AUSTIN, Texas—City staff presented the 2017 budget to Austin City Council Wednesday, totaling $3.7 billion. Of that, $969 million will cover the cost of providing city services through the General Fund.

The budget came incorporating previous Council decisions totaling $7.5 million in new costs, including 52 new Austin-Travis County EMS workers to adjust from a 48-hour to 42-hour work week. Another $1.5 million was added for SXSW coverage by the Austin Police Department.

City Manager Marc Ott said this year's budget is tighter than previous years.

"There is no way to satisfy all of those forces, so we are going to have to find compromise," he said.

Austin City Council approved increasing the general homestead exemption to eight percent in June, which cut $15 million in general fund revenue. That impact was eased by Austin Police only adding 12 sworn officers--down from 85 new officers this year--and 22 civilian positions, which is the same as this year.

"What's reflected in the budget for APD--all things considered--is a responsible way to continue to deliver high quality policing services even in these financial times when we are feeling that pressure," Ott said.


--General Fund Breakdown:--

• Public Safety: 71.5 percent
• Community Services: 20.7 percent
• Planning and Zoning/Development: 4.5 percent
• Transfers & Other: 3.2 percent


--Some of the city council’s top priorities for 2017 include:--

• Homelessness
• Mobility improvements
• Housing shortage
• Eastside development

The proposed budget allots 66 million dollars for health and human service programs.

"You will see an increase in spending on health and human services and homeless programs; that's been a priority of this Council," Deputy Chief Financial Officer Ed Van Eenoo said.

District 2 Council Member Delia Garza, who represents far Southeast Austin, said it's not enough. Garza wants the Health and Human Services Department to receive at least $70 million, so it can continue to catch up after years for underfunding.

"It's about many areas in people's lives, including: helping children succeed in school, caring for our elderly, and keeping parents healthy so they can better care for their families," she said.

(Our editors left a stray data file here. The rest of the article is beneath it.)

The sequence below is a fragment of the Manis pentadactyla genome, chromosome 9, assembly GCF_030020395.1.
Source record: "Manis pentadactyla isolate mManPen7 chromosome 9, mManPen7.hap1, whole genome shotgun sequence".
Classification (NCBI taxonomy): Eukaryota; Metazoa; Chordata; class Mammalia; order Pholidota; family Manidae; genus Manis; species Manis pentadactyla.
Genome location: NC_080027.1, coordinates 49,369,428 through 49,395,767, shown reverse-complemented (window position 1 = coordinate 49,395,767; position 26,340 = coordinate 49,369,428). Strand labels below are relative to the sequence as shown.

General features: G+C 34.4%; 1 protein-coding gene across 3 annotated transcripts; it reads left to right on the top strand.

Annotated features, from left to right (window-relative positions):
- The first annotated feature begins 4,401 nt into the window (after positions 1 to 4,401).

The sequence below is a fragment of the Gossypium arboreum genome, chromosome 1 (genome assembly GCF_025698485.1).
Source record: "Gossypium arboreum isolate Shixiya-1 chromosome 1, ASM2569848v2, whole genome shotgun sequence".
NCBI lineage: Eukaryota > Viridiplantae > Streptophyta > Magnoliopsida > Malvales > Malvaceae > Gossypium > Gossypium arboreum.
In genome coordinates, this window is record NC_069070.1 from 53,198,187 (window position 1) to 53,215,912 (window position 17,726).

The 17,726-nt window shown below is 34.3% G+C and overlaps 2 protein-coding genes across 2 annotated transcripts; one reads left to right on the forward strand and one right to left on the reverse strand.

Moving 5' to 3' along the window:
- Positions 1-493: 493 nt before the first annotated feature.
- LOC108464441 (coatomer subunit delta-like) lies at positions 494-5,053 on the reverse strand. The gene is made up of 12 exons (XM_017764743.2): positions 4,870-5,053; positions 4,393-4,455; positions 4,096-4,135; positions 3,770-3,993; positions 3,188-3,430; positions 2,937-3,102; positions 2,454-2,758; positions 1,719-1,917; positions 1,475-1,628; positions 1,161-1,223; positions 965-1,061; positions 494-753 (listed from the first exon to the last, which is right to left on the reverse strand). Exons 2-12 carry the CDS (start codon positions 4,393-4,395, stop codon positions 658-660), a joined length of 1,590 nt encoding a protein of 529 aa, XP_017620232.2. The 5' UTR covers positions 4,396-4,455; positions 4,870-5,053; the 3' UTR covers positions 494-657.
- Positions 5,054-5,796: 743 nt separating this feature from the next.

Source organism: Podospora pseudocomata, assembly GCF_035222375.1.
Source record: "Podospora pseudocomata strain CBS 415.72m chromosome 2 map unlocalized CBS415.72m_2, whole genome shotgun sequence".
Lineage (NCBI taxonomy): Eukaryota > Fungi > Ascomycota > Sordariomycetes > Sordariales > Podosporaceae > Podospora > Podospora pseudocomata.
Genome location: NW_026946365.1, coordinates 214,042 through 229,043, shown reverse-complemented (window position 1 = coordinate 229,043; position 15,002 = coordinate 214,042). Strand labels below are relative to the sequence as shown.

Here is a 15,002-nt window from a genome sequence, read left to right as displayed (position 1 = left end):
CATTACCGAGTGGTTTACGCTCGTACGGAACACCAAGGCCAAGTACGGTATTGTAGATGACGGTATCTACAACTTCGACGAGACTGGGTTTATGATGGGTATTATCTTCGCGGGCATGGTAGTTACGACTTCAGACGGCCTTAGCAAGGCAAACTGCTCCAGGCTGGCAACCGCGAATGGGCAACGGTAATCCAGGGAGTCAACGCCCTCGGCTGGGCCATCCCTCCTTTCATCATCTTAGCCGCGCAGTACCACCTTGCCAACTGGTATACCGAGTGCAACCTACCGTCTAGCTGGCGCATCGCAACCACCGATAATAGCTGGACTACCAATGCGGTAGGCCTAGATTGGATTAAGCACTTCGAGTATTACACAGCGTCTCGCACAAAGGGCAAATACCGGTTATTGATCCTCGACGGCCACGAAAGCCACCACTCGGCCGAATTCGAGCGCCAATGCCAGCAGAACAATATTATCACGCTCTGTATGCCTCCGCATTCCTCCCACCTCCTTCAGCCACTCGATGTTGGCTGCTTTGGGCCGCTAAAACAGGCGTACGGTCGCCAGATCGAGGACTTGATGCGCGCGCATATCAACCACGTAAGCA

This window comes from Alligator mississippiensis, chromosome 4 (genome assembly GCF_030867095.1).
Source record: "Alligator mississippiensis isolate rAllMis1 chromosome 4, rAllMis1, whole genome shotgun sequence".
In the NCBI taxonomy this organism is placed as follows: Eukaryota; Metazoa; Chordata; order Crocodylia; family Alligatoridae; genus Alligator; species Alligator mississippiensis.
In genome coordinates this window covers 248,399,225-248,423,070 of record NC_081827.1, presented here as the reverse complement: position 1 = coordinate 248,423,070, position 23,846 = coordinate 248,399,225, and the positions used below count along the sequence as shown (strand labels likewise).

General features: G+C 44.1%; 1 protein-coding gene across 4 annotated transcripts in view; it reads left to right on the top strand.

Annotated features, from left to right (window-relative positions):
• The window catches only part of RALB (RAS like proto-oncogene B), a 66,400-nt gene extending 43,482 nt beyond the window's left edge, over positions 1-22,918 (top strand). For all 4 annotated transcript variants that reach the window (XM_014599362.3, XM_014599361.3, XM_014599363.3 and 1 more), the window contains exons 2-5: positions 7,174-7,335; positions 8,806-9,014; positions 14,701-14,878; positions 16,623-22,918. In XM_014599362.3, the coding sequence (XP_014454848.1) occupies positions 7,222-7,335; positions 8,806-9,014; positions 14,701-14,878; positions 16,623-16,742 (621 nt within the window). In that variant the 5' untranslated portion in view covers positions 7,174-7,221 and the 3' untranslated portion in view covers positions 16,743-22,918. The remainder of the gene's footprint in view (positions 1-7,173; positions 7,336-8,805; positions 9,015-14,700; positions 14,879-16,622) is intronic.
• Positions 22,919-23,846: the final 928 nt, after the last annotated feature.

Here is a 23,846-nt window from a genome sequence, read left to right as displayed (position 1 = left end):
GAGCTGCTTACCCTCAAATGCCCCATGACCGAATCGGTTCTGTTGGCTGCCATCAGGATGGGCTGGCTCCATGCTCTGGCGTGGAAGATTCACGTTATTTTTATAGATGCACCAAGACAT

--Spending allocations:--

Many residents support leaving spending allocations alone. In a public survey, the largest desired increase in spending would be expansion of mental health aimed at the majority of homeless population.

• Bicycle infrastructure was most polarizing topic, which had most push for increase and decrease of funding.
• International business recruitment most recommended to decrease
• All but three districts ranked cutting business recruitment as the most important priority.


--Wage Increases:--


• A proposed 2 percent merit-based increase will cost $2.4 million from the general fund, totaling $9.8 million overall
• All city employees will receive a pay raise of $0.29 an hour to cover increased healthcare costs.
• The final year of contracts for the Austin Police Department, Austin Fire Department, and Austin-Travis County EMS will see a 2 percemt increase coming to all sworn employees per contract.



--First Responders:--

• 52 new paramedics and EMTs
• 34 new APD positions (12 sworn, 22 civilian) to increase proactive community policing
• 3 firefighters for ABIA fire station, $277,000 would be funded by the airport
• $3 million for Austin Fire Department overtime pay due to hiring backlog and growing vacancies
• The living wage increases to $13.50 and is set to reach $15 by 2019
• 39 new positions are proposed for Development Services Department to handle expedited review, site inspections

The Austin City Budget is broken into two volumes totaling more than 1,600 pages.

 Click here (.pdf) to view Volume I of the proposed budget

•  Click here (.pdf) to view Volume II of the proposed budget